Thursday, 4:45–6:00 p.m.
JW Marriott, Grand Ballroom V, Third Floor
The Mixtape Museum: Preserving Analog in a Digital Era
The Mixtape Museum (MXM) is an archive project dedicated to advancing public understanding and appreciation of the art, history, and technique of the mixtape, as well as the impact mixtapes have made around the world. The MXM encourages research of mixtapes as records of time, place, and situation and of the individuals that have helped to shape their existence.
The introduction of analog recording media, i.e. compact cassettes, made it possible to store and duplicate music, but also to interact with music. The MXM aims to uncover how DJs used this medium to change the landscape of the music industry. Little research has been specifically devoted to the intellectual history of these DJ-produced recordings and their artifactual qualities and many of these analog recordings are deteriorating and must be reformatted to ensure their existence for study and pleasure.
In this session, Regan Sommer McCoy will take the listener through her journey to encourage the use of these recordings to document history and to achieve systematic preservation in the DJ community.
Sommer has 10 years of experience in the music industry as a manager and currently works at The American Council of Learned Societies in Web & Information Systems, where she manages the database, social media, and fellows’ publications. She serves on the Hip Hop Hall of Fame Artifacts, Exhibits, and Preservation Committee, is Director of Educational Programs at Rhymes Over Beats: A Hip Hop Theater Company, and is a member of the Hip Hop Education & Preservationists Alliance.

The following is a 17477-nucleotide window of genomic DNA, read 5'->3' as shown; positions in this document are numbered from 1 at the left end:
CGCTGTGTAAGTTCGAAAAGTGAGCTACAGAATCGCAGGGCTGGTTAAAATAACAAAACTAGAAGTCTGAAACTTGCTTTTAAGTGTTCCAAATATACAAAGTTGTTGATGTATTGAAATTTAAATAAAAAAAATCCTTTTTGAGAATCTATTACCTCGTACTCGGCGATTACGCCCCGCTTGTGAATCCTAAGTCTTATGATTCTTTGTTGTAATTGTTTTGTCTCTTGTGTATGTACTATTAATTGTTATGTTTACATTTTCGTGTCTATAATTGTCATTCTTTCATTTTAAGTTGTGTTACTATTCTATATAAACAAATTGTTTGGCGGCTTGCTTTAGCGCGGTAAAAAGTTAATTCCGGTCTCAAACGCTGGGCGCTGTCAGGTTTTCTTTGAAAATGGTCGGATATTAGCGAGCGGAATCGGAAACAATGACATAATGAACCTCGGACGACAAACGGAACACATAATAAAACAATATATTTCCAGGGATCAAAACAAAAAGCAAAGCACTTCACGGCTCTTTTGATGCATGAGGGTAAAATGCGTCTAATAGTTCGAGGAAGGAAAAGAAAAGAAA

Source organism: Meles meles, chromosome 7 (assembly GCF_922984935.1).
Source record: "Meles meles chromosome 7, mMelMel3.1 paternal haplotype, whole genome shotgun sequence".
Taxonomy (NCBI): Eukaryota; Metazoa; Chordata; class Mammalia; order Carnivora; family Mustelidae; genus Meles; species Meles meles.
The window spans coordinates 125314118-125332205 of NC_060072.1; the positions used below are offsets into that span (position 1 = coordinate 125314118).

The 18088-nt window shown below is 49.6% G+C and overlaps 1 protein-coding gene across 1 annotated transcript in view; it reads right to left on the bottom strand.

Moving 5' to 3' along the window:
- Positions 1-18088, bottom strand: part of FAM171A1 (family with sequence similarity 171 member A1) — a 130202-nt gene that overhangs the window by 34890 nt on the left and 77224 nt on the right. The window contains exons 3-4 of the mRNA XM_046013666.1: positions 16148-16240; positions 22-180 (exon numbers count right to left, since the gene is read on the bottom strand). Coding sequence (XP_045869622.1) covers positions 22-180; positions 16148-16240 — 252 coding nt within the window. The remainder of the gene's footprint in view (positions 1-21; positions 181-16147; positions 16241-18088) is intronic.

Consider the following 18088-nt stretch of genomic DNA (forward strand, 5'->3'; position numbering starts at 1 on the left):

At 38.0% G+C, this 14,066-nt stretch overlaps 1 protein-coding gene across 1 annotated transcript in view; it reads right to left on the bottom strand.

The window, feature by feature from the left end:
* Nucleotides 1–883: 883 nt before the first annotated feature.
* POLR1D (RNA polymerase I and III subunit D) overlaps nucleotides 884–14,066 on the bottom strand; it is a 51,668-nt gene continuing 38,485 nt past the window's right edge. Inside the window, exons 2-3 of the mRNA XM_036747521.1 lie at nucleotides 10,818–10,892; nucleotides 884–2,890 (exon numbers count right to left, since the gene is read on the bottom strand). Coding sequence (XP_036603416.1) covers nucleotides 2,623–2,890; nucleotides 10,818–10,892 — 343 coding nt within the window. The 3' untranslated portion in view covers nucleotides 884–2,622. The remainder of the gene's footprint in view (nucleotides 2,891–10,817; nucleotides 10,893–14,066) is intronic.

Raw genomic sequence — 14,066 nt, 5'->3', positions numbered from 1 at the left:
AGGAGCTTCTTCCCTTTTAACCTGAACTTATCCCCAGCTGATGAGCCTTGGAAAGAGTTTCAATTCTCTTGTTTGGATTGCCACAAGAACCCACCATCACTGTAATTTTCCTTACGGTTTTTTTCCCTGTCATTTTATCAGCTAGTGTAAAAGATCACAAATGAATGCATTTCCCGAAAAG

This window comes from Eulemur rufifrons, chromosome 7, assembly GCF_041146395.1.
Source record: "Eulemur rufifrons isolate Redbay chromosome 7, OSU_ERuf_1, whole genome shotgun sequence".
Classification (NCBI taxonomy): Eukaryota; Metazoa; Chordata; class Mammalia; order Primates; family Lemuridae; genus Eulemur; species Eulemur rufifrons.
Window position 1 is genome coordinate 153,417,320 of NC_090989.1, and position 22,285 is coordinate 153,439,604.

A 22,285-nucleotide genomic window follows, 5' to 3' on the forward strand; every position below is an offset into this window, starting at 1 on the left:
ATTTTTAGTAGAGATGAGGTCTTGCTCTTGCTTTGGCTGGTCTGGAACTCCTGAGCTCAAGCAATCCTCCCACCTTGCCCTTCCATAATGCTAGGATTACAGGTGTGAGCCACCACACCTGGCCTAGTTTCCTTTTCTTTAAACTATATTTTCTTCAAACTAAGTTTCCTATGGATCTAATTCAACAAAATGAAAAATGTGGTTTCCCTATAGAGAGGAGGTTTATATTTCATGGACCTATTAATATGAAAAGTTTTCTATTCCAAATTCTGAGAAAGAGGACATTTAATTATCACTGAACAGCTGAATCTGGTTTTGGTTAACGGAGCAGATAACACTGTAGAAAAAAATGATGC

Lynnee Denise is a cultural producer and independent scholar who uses turntables and scholarship to create forums exploring and celebrating Afro-Diasporic electronic music. Her work is informed and inspired by social and political movements, gender studies, and Black science fiction.
Lynnee is the founder of WildSeed Cultural Group an organization whose mission, "entertainment with a thesis," is driven by a desire to incorporate the nontraditional elements of literature, cultural criticism and ethnomusicology into the New York, Atlanta and South African music scene. Through an interdisciplinary approach such as podcasts and lectures, she explores the migration of Black cultural products, people and ideas. In 2013, she partnered with Spelman College as the first DJ to present independent scholarship through a seminar series titled: Music, Migration and Movement.